One couple's struggles show how attention deficit can affect stability. Diagnosis and treatment can help, but to what extent?
by Linda Roggli
Bruce (not his real name) was desperate for help: His wife had demanded he find a doctor to diagnose his attention deficit hyperactivity disorder (ADD/ADHD) ... or else. He e-mailed me for a recommendation, but I knew there was a lot more going on and going wrong in his marriage than he or his wife realized.
"My wife is becoming less and less tolerant of what appear to be my ADD/ADHD symptoms," he wrote. "They are more noticeable since the births of our precious children, a 2-year-old and an 8-month-old. Sleep deprivation is probably contributing, but right now there is a great strain on our marriage. My wife wants me to find better coping strategies and maybe ADD/ADHD medication so that things will improve."
Red flag alert!
Relationships that thrive are based on mutual respect as well as love. When one partner "blames" the other's ADD/ADHD for problems in their relationship, the balance of power shifts to the non-ADD/ADHD partner. Because the partner with ADD/ADHD tends to miss deadlines, show up late for dates, forget to change the oil, and lose the tickets to the big ball game, the non-ADD/ADHD partner is forced to pick up the slack.
In the early days of their relationship, Bruce’s wife probably didn’t mind going back to the store for the eggs he had forgotten. But with two small children and a full-time job, she needed Bruce to step up to the plate, take on more responsibility, and act like an adult. She had become resentful and demanding, which unfortunately increased Bruce’s ADD/ADHD symptoms.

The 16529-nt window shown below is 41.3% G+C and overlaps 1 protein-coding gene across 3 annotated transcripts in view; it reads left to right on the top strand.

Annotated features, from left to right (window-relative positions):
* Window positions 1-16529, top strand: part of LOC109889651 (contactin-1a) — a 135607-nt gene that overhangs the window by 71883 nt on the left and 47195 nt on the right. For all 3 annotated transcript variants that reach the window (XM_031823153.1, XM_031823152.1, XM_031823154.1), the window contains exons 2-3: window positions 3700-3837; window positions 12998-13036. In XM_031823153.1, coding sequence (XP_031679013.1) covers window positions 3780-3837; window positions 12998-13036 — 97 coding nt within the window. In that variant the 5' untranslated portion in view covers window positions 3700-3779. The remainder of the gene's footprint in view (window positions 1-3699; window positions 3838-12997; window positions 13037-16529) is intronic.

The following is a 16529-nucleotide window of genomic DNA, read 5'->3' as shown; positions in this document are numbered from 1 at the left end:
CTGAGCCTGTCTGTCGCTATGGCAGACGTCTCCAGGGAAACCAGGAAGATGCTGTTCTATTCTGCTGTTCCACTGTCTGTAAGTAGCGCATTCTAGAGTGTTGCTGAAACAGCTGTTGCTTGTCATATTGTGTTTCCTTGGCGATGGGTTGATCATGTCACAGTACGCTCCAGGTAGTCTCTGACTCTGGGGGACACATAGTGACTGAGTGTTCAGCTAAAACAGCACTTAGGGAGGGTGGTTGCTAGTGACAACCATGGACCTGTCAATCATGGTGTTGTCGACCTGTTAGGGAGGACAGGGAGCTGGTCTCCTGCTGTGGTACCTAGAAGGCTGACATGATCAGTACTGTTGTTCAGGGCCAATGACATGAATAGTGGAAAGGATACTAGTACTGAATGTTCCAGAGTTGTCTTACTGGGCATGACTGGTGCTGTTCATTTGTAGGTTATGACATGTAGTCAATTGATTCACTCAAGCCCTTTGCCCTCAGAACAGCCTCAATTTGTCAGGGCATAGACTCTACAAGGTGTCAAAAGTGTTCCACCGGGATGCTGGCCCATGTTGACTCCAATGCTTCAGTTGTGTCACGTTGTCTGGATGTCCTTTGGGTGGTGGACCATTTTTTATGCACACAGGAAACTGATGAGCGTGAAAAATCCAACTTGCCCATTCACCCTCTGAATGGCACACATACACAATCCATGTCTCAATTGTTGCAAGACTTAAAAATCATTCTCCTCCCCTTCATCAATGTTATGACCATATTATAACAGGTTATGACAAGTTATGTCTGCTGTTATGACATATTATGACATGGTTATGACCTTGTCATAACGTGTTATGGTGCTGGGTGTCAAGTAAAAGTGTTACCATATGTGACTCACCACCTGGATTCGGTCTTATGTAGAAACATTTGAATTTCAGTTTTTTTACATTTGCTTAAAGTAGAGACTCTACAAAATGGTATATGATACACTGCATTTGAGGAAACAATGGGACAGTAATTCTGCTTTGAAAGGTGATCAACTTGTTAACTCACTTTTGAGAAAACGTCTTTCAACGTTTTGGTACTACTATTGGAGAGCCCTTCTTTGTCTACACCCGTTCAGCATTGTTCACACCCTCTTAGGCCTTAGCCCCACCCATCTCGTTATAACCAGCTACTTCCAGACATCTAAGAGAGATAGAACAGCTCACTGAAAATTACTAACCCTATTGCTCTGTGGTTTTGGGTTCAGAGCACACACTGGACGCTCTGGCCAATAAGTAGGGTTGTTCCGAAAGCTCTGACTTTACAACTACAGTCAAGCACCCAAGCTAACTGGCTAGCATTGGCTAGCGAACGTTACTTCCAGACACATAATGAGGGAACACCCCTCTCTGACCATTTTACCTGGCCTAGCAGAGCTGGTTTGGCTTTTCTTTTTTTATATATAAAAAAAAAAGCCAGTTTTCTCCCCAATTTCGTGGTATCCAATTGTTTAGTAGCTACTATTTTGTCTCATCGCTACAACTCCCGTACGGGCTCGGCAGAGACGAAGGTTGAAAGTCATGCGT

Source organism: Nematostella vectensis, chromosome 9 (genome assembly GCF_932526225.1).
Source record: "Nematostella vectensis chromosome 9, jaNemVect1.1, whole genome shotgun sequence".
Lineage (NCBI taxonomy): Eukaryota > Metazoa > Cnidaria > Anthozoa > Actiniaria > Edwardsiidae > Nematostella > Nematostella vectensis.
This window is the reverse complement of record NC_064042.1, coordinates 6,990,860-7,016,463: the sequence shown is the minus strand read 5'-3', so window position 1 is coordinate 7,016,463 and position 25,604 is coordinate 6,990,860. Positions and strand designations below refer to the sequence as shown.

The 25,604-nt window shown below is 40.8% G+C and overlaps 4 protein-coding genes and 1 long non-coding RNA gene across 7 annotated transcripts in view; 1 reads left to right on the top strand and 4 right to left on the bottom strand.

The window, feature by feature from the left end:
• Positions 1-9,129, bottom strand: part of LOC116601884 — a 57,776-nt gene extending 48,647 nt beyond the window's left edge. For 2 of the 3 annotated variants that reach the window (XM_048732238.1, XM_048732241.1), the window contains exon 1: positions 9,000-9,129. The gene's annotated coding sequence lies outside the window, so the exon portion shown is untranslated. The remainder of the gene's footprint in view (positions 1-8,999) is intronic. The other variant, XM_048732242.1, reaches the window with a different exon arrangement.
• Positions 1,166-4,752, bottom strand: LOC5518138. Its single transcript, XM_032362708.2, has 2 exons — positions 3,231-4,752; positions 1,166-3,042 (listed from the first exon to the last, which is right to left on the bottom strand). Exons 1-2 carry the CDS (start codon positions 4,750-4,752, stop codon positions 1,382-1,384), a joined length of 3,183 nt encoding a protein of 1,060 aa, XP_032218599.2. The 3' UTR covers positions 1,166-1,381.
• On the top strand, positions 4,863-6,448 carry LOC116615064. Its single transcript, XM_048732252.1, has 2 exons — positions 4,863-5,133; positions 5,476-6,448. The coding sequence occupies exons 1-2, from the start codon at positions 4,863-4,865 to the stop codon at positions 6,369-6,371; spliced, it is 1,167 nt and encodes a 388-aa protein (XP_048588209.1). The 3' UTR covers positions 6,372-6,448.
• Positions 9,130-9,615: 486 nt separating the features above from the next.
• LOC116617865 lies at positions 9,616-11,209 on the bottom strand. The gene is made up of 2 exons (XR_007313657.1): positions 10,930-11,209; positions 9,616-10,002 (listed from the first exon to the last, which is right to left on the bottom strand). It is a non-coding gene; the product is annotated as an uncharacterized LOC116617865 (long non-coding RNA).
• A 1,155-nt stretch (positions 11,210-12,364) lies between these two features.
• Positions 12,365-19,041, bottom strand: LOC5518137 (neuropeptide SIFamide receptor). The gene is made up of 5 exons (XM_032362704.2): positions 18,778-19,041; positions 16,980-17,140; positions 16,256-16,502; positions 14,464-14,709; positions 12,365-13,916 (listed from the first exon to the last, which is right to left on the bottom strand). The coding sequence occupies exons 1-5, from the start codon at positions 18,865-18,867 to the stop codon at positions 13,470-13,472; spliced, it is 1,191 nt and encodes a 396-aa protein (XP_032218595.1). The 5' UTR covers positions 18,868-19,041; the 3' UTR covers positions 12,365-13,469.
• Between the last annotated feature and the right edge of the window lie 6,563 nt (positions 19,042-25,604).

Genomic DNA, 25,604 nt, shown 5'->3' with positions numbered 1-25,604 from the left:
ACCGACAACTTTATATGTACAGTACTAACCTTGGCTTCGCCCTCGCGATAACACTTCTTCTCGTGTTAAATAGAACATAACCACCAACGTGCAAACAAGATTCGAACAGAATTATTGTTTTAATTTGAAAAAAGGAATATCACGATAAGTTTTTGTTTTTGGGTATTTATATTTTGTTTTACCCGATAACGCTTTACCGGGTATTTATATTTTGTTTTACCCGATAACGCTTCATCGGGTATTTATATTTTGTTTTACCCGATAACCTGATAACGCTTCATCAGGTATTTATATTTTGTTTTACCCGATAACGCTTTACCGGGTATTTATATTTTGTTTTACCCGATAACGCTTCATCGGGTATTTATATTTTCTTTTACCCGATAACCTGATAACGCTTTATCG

ADD/ADHD brains are easily overwhelmed. Bruce, like his wife, is coping with the increased delights and demands of living with an infant and a toddler. He too is getting less sleep, and unfortunately, his ADD/ADHD brain is more distractible and less able to focus.
Stress increases ADD/ADHD symptoms. When his wife demands his participation, the extra stress can push him into complete inaction. This further infuriates his beloved, beleaguered, and bewildered wife. Why can't he get it together for the sake of their children, their marriage, for her?
Bruce loves his wife; he loves his children. If he had a magic wand that would transform him into the responsible adult his wife wants, he wouldn't hesitate to use it. Since magic wands are out of stock right now, his best alternative is an accurate diagnosis, treatment for his ADD/ADHD (medication, coaching, support groups, a professional organizer), and immediate intervention for his relationship.
An ADD/ADHD diagnosis won't save his marriage, despite his wife's insistence. Bruce and his wife have established an elaborate pattern that makes Bruce the bad guy when something goes wrong. Until Bruce's wife takes a look at her own part in their marriage woes, there's little hope for longevity.